Health Library Explorer
A B C D E F G H I J K L M N O P Q R S T U V W X Y Z A-Z Listings Contact Us
A B C D E F G H I J K L M N O P Q R S T U V W X Y Z
Click a letter to see a list of conditions beginning with that letter.
Click 'Topic Index' to return to the index for the current topic.
Click 'Library Index' to return to the listing of all topics.

The Pancreas: Anatomy and Functions

Anatomy of the pancreas

The pancreas is a long, tapered organ located across the back of the belly (abdomen), behind the stomach. The right side of the organ is called the head. It's the widest part of the organ. It lies in the curve of the duodenum, the first part of the small intestine. The tapered left side extends slightly upward. It's called the body of the pancreas. It ends in the tail, which is near the spleen.

The pancreas is made up of 2 types of glands:

  • Exocrine. The exocrine gland secretes digestive enzymes. These enzymes are secreted into a network of ducts that join the main pancreatic duct. It runs the length of the pancreas.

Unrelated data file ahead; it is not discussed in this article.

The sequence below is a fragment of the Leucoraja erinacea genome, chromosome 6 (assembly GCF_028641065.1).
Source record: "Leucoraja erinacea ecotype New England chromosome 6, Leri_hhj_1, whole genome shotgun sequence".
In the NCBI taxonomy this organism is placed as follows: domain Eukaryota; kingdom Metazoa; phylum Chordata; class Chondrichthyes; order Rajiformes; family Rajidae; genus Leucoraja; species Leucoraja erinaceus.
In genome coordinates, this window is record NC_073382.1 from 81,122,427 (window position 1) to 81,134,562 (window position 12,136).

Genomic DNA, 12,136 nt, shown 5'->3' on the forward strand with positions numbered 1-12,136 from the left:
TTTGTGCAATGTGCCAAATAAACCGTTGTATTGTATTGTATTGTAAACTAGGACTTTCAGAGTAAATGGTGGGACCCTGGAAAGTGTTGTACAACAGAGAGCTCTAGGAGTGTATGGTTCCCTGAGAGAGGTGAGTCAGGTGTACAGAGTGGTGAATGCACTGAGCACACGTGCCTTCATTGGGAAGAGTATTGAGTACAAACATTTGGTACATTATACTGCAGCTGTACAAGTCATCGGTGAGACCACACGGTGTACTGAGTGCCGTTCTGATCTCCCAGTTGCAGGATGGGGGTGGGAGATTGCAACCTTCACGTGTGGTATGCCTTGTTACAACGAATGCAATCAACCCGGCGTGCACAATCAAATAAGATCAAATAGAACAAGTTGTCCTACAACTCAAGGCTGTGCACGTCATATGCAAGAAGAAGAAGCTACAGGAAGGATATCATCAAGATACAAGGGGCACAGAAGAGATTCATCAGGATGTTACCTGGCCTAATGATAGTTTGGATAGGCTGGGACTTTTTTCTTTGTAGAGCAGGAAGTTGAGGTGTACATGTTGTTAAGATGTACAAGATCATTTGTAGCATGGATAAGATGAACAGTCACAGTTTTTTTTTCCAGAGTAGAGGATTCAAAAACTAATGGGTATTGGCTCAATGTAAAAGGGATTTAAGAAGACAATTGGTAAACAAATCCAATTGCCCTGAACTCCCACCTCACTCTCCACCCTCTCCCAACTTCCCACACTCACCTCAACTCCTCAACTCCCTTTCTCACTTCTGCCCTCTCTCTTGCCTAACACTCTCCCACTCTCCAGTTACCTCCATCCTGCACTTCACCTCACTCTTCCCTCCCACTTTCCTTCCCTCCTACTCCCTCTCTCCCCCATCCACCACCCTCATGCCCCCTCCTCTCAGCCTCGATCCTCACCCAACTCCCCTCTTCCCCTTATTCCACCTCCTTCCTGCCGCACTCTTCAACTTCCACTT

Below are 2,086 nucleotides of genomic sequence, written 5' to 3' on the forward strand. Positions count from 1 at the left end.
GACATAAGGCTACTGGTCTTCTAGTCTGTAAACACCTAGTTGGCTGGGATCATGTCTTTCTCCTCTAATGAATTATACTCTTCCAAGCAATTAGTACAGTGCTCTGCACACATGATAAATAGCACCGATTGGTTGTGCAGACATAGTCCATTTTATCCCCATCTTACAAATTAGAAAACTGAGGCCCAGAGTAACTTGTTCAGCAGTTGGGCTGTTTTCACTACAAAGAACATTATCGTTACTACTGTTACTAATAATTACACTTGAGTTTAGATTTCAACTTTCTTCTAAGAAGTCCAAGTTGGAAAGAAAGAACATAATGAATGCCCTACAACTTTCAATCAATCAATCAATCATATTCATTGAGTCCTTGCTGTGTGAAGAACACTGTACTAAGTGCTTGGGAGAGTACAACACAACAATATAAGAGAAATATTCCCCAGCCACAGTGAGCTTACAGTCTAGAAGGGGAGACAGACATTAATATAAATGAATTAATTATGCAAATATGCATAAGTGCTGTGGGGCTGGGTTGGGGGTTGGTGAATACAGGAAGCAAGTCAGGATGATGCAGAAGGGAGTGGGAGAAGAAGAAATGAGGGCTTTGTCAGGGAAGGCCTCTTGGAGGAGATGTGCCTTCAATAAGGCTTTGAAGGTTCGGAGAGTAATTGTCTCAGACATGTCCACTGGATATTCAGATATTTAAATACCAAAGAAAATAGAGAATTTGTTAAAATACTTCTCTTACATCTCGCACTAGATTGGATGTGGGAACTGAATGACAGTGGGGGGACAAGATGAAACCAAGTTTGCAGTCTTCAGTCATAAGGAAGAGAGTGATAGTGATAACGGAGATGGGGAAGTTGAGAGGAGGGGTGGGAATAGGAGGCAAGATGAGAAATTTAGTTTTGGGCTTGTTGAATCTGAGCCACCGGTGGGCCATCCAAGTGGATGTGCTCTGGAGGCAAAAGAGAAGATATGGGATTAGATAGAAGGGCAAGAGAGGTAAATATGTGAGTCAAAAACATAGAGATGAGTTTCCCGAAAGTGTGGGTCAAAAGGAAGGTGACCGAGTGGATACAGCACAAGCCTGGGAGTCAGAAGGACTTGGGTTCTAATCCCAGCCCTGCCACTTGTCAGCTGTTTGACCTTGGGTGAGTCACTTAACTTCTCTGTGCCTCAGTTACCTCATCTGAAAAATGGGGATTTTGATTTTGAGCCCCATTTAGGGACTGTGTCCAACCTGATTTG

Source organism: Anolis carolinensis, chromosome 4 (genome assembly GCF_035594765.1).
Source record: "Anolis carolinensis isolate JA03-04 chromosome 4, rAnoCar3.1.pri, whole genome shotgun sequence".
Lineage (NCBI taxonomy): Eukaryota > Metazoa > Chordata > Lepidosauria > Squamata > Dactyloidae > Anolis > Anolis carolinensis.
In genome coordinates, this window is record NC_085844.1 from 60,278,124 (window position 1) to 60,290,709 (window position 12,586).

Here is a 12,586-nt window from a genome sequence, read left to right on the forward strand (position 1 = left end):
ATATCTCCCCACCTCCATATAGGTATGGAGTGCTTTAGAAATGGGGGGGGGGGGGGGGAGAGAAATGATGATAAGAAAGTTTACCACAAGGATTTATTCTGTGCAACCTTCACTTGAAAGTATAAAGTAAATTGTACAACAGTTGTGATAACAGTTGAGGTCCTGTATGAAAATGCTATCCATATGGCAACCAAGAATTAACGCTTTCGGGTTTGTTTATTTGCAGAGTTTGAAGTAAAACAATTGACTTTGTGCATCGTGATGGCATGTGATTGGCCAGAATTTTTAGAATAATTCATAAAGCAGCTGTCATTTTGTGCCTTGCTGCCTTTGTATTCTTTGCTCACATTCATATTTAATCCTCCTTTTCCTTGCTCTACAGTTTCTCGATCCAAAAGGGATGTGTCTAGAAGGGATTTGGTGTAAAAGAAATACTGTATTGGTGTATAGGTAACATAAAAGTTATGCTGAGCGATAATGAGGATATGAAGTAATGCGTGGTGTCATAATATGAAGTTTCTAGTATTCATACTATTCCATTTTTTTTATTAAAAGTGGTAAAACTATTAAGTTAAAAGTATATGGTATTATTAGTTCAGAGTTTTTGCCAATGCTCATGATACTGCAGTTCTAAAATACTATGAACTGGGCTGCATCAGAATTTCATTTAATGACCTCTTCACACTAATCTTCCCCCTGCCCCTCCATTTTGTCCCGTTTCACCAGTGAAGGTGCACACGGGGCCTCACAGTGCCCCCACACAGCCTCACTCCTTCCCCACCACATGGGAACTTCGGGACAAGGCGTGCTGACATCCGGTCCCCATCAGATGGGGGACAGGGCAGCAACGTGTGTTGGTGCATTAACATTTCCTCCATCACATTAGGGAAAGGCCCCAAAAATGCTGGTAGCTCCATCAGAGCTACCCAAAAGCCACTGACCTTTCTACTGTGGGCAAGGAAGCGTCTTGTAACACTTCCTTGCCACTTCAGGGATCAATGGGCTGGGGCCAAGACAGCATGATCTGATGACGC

• Endocrine. The endocrine gland consists of the islets of Langerhans. It secretes hormones into the blood.

Functions of the pancreas

The pancreas has digestive and hormonal functions:

  • The enzymes secreted by the exocrine gland in the pancreas help break down carbohydrates, fats, and proteins. These enzymes go down the pancreatic duct into the bile duct in an inactive form. When they go into the duodenum, they are activated. The exocrine tissue also secretes a bicarbonate. It neutralizes stomach acid in the duodenum.

  • There are 3 main hormones secreted by the endocrine gland in the pancreas. Insulin and glucagon help control the level of glucose in the blood. Somatostatin helps control the levels of the other hormones.

Online Medical Reviewer: Jen Lehrer MD
Online Medical Reviewer: Raymond Kent Turley BSN MSN RN
Online Medical Reviewer: Ronald Karlin MD
Date Last Reviewed: 2/1/2021
© 2000-2021 The StayWell Company, LLC. All rights reserved. This information is not intended as a substitute for professional medical care. Always follow your healthcare professional's instructions.
The health content and information on this site is made possible through the generous support of the Haspel Education Fund.
StayWell Disclaimer